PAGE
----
The encyclopedia of the tourist
Frunze, Mihail Vasilievich
(1885–1925), was born in Pishpek - which was then called Bishkek.
His father was a Moldovian doctor«s assistant.
He spent a tempestuous time in Moscow, and after several arrests for
revolutionary activity - as one of Lenin«s pupils, he eventually commanded
the Red Guards which occupied the Kremlin in October 1917.
A major player in the civil war he was responsible for directing the
defeat of the White Russian Army under Admiral Kolchak in Siberia and
for routing another army commanded by General Wrangel in the Caucasus
Mountains. In September 1918 he was dispatched to Tashkent in an armored
train to head a «Turkic Commission» along with another general, (General
Kuibyshev), to prevent a counter-revolution; to purge the «elite», re-educate
the masses and introduce the industrialization of the region. He then led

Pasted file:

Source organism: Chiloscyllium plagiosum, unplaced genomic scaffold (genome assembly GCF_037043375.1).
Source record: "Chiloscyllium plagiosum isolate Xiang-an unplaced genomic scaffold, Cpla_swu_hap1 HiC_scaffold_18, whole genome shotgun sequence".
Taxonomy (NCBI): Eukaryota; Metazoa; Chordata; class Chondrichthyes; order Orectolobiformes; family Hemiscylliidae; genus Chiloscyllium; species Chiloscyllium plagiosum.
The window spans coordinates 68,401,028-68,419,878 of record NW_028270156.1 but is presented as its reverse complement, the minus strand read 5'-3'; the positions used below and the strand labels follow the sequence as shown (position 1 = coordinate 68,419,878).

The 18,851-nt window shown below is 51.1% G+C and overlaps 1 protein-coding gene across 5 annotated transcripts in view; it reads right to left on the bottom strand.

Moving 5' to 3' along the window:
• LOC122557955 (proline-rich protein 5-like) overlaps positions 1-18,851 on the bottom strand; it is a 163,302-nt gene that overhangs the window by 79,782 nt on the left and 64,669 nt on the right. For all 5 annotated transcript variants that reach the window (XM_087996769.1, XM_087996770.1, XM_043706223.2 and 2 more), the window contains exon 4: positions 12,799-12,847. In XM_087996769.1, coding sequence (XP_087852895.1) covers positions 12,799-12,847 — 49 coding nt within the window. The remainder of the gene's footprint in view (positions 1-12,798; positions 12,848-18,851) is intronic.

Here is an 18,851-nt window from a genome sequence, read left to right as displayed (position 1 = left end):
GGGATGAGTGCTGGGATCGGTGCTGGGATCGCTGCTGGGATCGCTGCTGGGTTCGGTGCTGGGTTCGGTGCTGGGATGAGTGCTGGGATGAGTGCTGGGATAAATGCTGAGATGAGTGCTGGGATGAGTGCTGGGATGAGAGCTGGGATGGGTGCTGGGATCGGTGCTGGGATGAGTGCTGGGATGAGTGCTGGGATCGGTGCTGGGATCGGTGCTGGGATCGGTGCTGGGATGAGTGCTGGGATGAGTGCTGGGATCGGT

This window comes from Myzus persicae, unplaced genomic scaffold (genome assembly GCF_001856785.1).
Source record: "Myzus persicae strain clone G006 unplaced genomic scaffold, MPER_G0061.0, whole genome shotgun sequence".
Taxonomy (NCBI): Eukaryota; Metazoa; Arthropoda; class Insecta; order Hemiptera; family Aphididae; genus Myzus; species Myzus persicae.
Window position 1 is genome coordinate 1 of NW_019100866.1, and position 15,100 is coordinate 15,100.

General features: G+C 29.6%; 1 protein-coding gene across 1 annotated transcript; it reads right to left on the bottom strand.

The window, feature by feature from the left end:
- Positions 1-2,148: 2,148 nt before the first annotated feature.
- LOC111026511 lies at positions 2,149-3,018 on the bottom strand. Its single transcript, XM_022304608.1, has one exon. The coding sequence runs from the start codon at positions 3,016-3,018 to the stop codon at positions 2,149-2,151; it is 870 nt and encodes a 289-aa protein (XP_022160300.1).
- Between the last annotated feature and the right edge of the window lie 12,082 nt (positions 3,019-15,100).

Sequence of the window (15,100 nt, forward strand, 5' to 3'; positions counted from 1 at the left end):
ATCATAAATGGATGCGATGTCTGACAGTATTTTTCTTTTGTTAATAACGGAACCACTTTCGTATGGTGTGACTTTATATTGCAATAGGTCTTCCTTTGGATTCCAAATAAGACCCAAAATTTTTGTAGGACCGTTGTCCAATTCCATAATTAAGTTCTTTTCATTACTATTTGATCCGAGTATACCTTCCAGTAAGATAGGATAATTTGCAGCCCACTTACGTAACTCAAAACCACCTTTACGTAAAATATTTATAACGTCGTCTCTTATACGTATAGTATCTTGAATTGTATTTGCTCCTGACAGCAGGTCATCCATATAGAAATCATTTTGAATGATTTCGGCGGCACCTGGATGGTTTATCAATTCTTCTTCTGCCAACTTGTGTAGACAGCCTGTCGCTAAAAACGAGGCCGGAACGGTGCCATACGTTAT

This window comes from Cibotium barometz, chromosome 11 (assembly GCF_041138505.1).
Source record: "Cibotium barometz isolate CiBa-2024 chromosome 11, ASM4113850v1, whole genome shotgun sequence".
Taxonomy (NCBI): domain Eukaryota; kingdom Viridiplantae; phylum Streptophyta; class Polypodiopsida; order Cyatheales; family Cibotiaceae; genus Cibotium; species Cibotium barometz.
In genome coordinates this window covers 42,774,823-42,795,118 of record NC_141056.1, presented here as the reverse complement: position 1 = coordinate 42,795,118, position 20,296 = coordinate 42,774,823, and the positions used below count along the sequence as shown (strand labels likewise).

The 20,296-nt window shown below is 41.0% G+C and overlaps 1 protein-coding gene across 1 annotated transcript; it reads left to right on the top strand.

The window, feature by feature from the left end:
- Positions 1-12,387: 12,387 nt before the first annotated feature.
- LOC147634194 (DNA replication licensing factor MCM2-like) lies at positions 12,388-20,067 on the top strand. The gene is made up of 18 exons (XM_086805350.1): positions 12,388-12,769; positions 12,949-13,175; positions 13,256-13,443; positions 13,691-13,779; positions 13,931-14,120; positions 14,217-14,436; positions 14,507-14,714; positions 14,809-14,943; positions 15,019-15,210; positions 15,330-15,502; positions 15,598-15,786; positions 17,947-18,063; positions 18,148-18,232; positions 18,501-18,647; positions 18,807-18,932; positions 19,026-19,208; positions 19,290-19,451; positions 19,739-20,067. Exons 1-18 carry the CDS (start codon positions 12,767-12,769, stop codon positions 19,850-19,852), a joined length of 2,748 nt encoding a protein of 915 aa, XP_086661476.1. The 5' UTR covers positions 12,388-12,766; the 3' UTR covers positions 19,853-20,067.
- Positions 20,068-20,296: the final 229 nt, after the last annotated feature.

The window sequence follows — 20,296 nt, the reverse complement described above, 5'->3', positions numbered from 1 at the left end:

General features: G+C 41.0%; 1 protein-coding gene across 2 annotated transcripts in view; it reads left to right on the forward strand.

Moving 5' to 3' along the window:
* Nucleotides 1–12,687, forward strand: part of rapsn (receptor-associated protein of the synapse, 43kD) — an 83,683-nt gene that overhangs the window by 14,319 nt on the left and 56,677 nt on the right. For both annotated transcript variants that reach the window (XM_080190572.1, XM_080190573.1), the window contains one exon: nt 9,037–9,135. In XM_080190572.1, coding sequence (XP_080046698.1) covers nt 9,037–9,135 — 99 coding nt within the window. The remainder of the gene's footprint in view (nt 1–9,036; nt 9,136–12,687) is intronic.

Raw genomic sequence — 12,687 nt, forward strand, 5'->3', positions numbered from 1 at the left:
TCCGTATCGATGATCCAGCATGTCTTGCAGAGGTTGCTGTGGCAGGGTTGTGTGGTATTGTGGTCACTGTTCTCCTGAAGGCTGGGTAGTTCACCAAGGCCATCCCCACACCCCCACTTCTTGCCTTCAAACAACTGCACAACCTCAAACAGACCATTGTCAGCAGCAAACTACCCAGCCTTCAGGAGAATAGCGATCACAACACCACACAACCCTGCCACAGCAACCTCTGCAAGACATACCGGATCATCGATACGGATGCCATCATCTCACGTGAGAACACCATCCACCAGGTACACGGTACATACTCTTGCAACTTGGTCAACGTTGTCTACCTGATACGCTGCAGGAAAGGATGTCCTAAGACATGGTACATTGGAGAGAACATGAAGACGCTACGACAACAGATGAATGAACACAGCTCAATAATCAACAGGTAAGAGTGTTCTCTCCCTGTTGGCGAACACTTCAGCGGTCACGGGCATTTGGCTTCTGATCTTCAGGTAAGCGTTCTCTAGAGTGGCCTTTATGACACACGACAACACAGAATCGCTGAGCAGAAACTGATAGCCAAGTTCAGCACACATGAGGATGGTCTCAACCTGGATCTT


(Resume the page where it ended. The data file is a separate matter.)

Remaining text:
the Bolshevik forces which took Khiva (meeting virtually no resistance)
and Bukhara (after a four day fight) in 1920, and then pushed the Basmachi
rebels out of Ferghana valley.
He replaced Trotsky as War Commissar and introduced a system of conscription
requiring compulsory peacetime military service and molded the Red Army
into a formidable fighting force and revolutionary tool.
After Lenin«s death, he survived several mysterious car accidents,
but eventually died after submitting to a stomach operation at the order
of the Politburo in 1926. His home town was renamed Frunze in his honor
(the name was changed to Bishkek in 1991). There is a statue of him standing
outside Moscow and one of the leading Soviet Military academies was named
The Frunze Museum (on Frunze Street) preserves many artifacts related
to the general’s life and times, including what is said to be the house
in which he as born. There is a statue of M. V. Frunze on horseback facing
the railway station at the top of Prospekt Erkindik. Top